Juggling is Difficult

I’m now in the writing-up stage of my part-time PhD. I’m struggling, I’m really struggling. I found the empirical research process really rewarding, easy to pick up, easy to put down – it’s the practical side of doing a PhD and because of that, I found it easier to dip in and out of. I conducted my interviews via email, and looked forward to receiving responses, and in turn sending out more questions and conversation. Writing is not like that, you need to immerse yourself in it, your head needs to be 100% focused and if you haven’t looked at it for a day or two, it takes a loooooong time to get back into it.

I juggle my PhD with working 3 days a week in the voluntary sector, as a domestic abuse outreach worker. Something far, far removed from my PhD topic – which is good, because my academic life is a welcome distraction from what is quite a draining, emotionally charged job. But making that switch at the end of a Wednesday, from outreach worker, to PhD student, is extremely difficult and something that I find even harder now I’m writing up.

My job is tiring, and sometimes distressing. Because I have worked in the voluntary sector for over 10 years in various roles, I have learnt to ‘switch off’ at the end of the day – but it still uses up a lot of physical and emotional energy. After a day thinking about safety plans, risk assessments and child protection, I would love to come home and contemplate Bourdieu’s theory of cultural capital, however I really do lack the brain power.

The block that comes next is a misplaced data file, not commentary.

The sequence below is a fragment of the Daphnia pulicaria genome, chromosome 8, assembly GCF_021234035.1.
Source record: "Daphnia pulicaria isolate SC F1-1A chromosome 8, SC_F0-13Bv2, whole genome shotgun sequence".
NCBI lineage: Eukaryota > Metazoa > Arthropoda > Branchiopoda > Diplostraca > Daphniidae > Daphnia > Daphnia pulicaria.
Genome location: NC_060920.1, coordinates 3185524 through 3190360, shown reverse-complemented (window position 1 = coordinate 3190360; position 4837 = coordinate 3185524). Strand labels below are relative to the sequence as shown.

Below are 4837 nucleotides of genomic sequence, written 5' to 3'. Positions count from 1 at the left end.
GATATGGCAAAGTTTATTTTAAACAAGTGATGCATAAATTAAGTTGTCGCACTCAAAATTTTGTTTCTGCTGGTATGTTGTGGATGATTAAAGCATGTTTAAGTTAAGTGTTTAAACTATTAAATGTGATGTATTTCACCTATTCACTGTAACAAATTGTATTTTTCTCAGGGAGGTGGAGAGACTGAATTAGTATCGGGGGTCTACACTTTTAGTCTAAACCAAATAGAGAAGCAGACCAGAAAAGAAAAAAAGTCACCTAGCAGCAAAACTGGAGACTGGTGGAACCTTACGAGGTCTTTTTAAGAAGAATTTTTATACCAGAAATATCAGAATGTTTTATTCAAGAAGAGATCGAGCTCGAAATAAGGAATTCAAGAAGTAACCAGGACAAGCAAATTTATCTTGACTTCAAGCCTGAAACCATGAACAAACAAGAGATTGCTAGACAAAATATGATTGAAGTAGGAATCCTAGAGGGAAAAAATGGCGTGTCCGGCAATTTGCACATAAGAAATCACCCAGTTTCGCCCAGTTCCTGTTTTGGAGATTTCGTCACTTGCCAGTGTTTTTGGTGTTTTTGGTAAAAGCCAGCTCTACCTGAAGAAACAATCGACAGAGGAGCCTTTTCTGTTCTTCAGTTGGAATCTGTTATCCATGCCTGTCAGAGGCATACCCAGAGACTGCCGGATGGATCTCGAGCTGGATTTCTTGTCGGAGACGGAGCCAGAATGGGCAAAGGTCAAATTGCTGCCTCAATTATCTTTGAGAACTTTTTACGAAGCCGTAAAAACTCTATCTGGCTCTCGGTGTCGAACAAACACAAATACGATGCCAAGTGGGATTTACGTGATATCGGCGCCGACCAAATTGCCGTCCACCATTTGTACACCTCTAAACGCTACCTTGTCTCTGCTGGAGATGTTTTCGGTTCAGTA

So Thursday comes around and I’m excited and relieved that it’s PhD day. I know that I have until school-run time to get some significant work done. However, it takes a while to get back into the swing of things – especially now I’m writing-up, I’m sure this didn’t happen when I was actually conducting the research. And because time is so limited, the pressure to be productive is at times over-whelming, and sometimes a really negative and unhelpful force.

The other really prevalent issue for me is language. When I’m conversing with my clients, or social workers, police officers, health workers – I am professional, passionate, empathic, determined, knowledgeable – but not academic. I write endless case notes, supporting letters, conference reports – they are well written, but not academic. Converting back to thesis writing and academic language is therefore something I am finding increasingly difficult. I’m finding it a struggle to find my voice within my thesis – probably because my voice is so deeply entrenched and well versed within my working life. I feel like I’ve lost my academic brain to the voluntary sector. And I really wish I hadn’t.